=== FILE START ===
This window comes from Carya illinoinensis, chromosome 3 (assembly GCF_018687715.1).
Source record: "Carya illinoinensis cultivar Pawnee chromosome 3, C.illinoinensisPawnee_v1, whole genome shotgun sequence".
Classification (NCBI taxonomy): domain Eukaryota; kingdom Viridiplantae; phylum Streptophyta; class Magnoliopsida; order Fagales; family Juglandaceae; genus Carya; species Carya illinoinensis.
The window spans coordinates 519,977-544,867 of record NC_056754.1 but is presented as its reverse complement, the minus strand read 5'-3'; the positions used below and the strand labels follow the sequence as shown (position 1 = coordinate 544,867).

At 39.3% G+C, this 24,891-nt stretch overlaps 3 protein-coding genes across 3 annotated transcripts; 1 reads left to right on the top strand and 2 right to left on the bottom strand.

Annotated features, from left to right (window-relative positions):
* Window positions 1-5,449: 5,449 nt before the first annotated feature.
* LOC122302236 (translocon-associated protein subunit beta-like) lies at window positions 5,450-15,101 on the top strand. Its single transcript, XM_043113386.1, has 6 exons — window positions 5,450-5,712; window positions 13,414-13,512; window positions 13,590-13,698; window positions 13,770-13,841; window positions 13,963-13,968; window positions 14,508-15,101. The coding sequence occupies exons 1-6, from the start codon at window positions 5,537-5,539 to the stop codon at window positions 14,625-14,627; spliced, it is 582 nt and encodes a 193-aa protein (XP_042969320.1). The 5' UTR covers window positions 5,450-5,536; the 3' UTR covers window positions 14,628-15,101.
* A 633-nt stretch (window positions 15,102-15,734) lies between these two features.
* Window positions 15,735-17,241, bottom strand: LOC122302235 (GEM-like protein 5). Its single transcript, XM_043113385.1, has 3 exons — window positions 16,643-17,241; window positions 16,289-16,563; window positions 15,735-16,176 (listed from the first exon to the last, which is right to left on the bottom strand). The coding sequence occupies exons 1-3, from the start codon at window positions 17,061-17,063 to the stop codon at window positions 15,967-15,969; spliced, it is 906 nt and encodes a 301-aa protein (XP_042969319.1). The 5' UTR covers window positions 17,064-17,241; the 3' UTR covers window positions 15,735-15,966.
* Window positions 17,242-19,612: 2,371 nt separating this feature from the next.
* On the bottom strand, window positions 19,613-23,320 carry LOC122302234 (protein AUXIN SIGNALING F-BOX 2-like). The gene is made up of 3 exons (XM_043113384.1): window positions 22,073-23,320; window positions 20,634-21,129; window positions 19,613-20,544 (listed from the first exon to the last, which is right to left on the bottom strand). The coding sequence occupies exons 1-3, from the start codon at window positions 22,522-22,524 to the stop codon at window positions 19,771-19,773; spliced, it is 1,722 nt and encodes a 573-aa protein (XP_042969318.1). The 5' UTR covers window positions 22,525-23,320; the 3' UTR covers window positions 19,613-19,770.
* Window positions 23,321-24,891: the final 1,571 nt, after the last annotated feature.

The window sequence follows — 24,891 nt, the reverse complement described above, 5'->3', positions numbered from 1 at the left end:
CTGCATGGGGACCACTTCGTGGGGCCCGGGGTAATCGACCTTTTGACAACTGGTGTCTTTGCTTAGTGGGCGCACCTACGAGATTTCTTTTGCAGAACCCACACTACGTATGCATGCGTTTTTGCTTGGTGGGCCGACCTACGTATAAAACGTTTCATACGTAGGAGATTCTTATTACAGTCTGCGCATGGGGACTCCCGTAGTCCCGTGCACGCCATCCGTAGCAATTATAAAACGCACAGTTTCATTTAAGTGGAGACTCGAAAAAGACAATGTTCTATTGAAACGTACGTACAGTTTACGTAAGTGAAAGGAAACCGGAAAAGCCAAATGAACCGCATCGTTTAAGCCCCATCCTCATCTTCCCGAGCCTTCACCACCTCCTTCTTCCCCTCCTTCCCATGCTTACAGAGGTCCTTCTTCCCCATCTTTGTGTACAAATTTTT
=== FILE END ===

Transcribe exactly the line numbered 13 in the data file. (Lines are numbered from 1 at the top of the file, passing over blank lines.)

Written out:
* Window positions 23,321-24,891: the final 1,571 nt, after the last annotated feature.